• Tuesday, April 16, 2024
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Navigating Nigeria’s energy landscape via CCUS and Hydrogen for sustainability

Navigating Nigeria’s energy landscape via CCUS and Hydrogen for sustainability

The term “disruption,” widely discussed among global citizens, technology giants, international organisations, and media outlets over the past two decades, underscores the rapid technological advancements across various sectors such as banking, finance, information and communication technology, and agriculture. These advancements have significantly influenced our lifestyles and economies at sub-national, national, and global levels.

The onset of Industry 4.0, characterised by digitisation, is already evident. However, humanity’s rapid exploitation of Earth’s resources exceeds sustainable rates, contributing to climate change and global warming. In response, phrases like “climate change,” “renewable energy,” and “sustainable development,” including the Sustainable Development Goals (SDGs) championed by the United Nations (UN), have become prevalent across international organisations and universities. This trend is reflected in initiatives like the Times Higher Education “Impact Ranking” and the focus on Environment, Social, and Corporate Governance (ESG).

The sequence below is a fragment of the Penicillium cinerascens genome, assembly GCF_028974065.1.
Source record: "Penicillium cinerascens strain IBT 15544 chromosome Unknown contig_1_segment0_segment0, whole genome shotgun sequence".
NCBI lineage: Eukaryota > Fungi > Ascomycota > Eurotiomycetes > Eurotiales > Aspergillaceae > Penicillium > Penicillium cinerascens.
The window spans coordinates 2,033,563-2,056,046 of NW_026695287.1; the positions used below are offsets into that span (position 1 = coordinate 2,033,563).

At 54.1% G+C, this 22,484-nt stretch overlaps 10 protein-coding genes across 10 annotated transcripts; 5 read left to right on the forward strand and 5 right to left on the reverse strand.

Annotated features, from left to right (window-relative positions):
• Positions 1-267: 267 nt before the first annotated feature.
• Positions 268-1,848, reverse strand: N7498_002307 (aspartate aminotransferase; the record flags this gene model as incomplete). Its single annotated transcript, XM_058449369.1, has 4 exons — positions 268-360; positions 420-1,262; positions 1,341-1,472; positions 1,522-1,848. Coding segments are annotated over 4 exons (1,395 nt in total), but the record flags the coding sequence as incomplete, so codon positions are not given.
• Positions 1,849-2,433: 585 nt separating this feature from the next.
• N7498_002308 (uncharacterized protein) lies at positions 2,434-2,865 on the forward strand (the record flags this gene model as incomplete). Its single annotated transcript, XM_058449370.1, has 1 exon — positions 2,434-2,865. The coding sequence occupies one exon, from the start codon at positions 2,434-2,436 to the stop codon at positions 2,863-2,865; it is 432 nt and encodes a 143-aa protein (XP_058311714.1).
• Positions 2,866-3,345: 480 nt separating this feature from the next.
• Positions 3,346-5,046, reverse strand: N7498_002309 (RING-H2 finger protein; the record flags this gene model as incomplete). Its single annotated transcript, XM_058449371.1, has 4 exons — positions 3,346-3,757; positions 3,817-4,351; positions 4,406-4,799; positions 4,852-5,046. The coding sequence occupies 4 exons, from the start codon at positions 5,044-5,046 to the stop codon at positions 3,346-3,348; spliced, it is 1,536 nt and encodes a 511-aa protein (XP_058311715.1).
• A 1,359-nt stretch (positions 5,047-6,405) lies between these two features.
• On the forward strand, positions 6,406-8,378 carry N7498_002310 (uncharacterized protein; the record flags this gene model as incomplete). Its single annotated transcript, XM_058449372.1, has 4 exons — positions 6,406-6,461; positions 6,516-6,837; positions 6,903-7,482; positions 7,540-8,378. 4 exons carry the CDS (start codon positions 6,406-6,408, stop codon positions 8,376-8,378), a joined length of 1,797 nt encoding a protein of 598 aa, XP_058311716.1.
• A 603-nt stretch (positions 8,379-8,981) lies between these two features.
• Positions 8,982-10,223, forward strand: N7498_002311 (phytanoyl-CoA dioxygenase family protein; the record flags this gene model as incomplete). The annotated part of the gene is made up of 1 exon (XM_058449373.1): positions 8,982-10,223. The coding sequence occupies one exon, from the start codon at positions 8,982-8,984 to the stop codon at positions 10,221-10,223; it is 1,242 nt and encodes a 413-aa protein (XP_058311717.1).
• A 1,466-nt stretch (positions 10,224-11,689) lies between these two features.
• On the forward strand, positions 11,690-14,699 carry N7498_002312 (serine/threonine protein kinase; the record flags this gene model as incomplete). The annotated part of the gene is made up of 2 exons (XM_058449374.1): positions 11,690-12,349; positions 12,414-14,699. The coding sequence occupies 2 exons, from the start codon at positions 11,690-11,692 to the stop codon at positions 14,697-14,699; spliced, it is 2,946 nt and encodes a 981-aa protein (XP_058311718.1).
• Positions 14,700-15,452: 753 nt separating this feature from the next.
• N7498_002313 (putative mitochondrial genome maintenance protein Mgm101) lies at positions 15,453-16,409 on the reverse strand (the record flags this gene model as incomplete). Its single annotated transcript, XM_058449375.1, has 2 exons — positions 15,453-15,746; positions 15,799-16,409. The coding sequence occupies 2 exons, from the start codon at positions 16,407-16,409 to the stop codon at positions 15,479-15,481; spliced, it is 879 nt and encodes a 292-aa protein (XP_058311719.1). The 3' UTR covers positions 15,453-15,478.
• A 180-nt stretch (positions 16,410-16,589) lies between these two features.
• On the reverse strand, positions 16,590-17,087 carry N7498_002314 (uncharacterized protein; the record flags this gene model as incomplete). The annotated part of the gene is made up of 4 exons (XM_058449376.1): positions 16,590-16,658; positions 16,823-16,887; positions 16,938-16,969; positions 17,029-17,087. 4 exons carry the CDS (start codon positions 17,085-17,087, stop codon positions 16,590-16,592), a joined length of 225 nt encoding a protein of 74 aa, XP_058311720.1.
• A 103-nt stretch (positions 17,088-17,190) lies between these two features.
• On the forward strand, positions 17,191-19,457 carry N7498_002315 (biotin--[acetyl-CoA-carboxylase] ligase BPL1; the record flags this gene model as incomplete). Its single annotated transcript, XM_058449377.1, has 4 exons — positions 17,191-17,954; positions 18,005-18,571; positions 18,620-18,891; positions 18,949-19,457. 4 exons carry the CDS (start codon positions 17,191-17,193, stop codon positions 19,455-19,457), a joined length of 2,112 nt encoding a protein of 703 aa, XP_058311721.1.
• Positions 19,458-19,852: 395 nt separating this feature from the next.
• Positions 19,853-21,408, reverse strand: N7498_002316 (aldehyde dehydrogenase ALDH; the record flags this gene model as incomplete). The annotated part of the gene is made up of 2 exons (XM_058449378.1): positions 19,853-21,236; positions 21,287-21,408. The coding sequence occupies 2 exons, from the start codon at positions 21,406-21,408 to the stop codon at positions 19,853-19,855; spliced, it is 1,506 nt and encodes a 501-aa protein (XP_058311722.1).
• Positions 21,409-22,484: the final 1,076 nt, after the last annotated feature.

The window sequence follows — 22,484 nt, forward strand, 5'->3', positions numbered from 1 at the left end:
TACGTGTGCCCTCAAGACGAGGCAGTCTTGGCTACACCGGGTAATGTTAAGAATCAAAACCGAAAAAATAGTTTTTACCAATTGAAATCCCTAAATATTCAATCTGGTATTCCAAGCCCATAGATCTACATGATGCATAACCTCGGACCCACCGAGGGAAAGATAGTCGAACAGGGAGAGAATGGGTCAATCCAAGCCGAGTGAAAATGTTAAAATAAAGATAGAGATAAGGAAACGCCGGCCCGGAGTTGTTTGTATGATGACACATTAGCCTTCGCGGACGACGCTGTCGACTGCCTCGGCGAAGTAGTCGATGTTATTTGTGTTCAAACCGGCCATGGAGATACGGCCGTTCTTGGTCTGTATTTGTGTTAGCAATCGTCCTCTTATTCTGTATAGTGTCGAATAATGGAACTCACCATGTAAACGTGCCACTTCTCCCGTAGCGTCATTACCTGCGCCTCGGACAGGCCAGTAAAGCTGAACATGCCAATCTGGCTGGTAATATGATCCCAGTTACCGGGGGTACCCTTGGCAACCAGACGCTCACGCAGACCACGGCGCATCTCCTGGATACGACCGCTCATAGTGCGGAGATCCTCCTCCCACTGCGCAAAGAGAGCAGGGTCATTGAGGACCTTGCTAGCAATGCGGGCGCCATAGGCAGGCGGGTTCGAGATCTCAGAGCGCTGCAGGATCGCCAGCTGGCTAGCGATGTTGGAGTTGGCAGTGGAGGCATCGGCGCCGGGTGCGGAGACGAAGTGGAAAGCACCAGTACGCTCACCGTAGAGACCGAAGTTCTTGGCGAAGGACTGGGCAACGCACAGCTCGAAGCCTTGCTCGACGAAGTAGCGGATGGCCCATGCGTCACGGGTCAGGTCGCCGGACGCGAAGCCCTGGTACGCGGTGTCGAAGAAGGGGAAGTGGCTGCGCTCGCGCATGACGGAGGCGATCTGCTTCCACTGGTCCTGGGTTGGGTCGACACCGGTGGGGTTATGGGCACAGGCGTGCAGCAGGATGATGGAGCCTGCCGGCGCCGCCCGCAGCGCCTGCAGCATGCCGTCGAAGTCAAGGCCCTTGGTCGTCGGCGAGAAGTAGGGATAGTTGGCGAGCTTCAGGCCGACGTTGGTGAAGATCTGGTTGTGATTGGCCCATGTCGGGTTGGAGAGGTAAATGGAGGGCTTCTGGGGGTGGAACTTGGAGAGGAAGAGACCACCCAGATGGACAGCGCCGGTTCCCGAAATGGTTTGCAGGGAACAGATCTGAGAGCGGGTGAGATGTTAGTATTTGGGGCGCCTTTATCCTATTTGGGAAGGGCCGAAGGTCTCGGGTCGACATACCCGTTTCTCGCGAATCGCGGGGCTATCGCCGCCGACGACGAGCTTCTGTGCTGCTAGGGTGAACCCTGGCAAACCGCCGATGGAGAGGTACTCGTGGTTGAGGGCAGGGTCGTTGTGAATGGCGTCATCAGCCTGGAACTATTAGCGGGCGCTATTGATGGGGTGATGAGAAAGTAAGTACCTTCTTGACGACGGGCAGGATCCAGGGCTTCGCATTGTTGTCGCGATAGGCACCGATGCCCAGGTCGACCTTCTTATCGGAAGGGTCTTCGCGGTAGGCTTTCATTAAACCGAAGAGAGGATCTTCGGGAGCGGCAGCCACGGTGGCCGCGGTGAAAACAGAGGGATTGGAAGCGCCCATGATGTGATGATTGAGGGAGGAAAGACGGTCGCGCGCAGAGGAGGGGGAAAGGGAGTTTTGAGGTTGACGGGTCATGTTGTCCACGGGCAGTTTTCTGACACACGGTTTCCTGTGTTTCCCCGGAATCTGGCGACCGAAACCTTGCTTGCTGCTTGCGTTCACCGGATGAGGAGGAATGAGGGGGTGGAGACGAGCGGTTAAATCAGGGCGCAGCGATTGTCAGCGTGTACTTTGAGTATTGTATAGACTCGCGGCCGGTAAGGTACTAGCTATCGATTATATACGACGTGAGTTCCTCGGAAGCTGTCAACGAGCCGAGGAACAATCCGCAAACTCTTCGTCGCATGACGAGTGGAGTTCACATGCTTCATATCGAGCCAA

The Paris Agreement, formed during the 21st Conference of Parties (COP21), outlines a framework for nations to limit temperature rises to 1.5 degrees Celsius above pre-industrial levels. Countries participating in the COP have committed to net-zero targets and outlined strategies for achieving them. This commitment has also pressured energy-deficient nations and those reliant on fossil fuels to develop net-zero plans, balancing energy security, equity, and environmental sustainability.

For countries like Nigeria, heavily reliant on natural resources for economic survival, diversification prospects appear bleak.

Therefore, the emphasis is on sustainable resource exploitation using existing technologies. Nigeria boasts abundant resources, including crude oil, natural gas (200 tcf), coal (639 million tonnes of proven reserves, 2.75 billion tonnes of unproven reserves, and 250 million tonnes of lignite proven reserves), and solar irradiation up to 2400 kWh/m2.

Blue Hydrogen (Blue-H2) and Carbon Capture, Utilisation, and Storage (CCUS) emerge as solutions for Nigeria’s continued socioeconomic development while maintaining environmental sustainability. Comparable nations with significant natural gas reserves or exports have adopted hydrogen policies or low-carbon roadmaps, with blue H2 featuring prominently. Nigeria, like Algeria, has the potential to implement successful CCUS projects, as demonstrated by the In Salah project, which injects a total of 3.8 million metric tonnes of CO2 into a depleted gas reserve with no known leakage from 2004 to 2021.

In Nigeria, awareness regarding carbon capture, utilisation, and storage (CCUS) has been raised by the 2022–2023 CCUS diagnostic and scoping project workshops conducted by the International Financial Corporation (IFC) in conjunction with the Federal Government. These workshops saw participation from key industries like cement and oil and gas, as well as regulatory agencies and MDAs.